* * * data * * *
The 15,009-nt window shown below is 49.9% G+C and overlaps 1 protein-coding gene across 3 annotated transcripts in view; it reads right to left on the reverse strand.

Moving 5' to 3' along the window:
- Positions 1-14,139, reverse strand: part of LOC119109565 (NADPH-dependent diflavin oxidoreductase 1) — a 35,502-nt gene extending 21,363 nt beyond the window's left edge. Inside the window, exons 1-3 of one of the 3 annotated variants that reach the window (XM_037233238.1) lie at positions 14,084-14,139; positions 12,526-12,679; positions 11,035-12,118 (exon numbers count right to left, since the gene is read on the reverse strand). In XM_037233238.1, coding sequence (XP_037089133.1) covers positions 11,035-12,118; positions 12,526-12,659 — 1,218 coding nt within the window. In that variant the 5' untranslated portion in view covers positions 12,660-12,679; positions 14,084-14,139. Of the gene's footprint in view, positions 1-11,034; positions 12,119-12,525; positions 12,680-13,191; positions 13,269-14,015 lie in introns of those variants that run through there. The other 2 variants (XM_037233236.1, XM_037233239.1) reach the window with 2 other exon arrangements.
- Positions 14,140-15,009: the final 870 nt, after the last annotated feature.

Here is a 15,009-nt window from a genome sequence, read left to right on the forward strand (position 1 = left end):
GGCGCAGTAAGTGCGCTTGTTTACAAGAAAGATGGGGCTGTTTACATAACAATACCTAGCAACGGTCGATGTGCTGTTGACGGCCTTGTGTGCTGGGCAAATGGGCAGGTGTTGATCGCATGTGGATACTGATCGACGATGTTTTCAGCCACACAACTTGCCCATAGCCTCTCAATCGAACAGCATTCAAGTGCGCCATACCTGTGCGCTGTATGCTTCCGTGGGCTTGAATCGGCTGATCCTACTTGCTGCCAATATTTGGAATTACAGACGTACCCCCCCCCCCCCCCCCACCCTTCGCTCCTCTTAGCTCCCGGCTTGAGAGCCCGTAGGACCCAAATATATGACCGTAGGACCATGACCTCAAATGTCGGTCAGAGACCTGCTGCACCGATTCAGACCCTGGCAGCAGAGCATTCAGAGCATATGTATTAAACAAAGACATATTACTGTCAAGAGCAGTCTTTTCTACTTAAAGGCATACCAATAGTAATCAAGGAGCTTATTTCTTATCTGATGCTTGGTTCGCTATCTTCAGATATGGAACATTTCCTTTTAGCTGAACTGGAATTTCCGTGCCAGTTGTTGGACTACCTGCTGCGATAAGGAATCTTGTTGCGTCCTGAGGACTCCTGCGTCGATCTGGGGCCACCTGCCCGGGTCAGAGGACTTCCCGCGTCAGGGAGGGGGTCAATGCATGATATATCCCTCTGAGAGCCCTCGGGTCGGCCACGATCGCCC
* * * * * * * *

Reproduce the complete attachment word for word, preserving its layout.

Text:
The 15,009-nt window shown below is 49.9% G+C and overlaps 1 protein-coding gene across 3 annotated transcripts in view; it reads right to left on the reverse strand.

Moving 5' to 3' along the window:
- Positions 1-14,139, reverse strand: part of LOC119109565 (NADPH-dependent diflavin oxidoreductase 1) — a 35,502-nt gene extending 21,363 nt beyond the window's left edge. Inside the window, exons 1-3 of one of the 3 annotated variants that reach the window (XM_037233238.1) lie at positions 14,084-14,139; positions 12,526-12,679; positions 11,035-12,118 (exon numbers count right to left, since the gene is read on the reverse strand). In XM_037233238.1, coding sequence (XP_037089133.1) covers positions 11,035-12,118; positions 12,526-12,659 — 1,218 coding nt within the window. In that variant the 5' untranslated portion in view covers positions 12,660-12,679; positions 14,084-14,139. Of the gene's footprint in view, positions 1-11,034; positions 12,119-12,525; positions 12,680-13,191; positions 13,269-14,015 lie in introns of those variants that run through there. The other 2 variants (XM_037233236.1, XM_037233239.1) reach the window with 2 other exon arrangements.
- Positions 14,140-15,009: the final 870 nt, after the last annotated feature.

Here is a 15,009-nt window from a genome sequence, read left to right on the forward strand (position 1 = left end):
GGCGCAGTAAGTGCGCTTGTTTACAAGAAAGATGGGGCTGTTTACATAACAATACCTAGCAACGGTCGATGTGCTGTTGACGGCCTTGTGTGCTGGGCAAATGGGCAGGTGTTGATCGCATGTGGATACTGATCGACGATGTTTTCAGCCACACAACTTGCCCATAGCCTCTCAATCGAACAGCATTCAAGTGCGCCATACCTGTGCGCTGTATGCTTCCGTGGGCTTGAATCGGCTGATCCTACTTGCTGCCAATATTTGGAATTACAGACGTACCCCCCCCCCCCCCCCCACCCTTCGCTCCTCTTAGCTCCCGGCTTGAGAGCCCGTAGGACCCAAATATATGACCGTAGGACCATGACCTCAAATGTCGGTCAGAGACCTGCTGCACCGATTCAGACCCTGGCAGCAGAGCATTCAGAGCATATGTATTAAACAAAGACATATTACTGTCAAGAGCAGTCTTTTCTACTTAAAGGCATACCAATAGTAATCAAGGAGCTTATTTCTTATCTGATGCTTGGTTCGCTATCTTCAGATATGGAACATTTCCTTTTAGCTGAACTGGAATTTCCGTGCCAGTTGTTGGACTACCTGCTGCGATAAGGAATCTTGTTGCGTCCTGAGGACTCCTGCGTCGATCTGGGGCCACCTGCCCGGGTCAGAGGACTTCCCGCGTCAGGGAGGGGGTCAATGCATGATATATCCCTCTGAGAGCCCTCGGGTCGGCCACGATCGCCC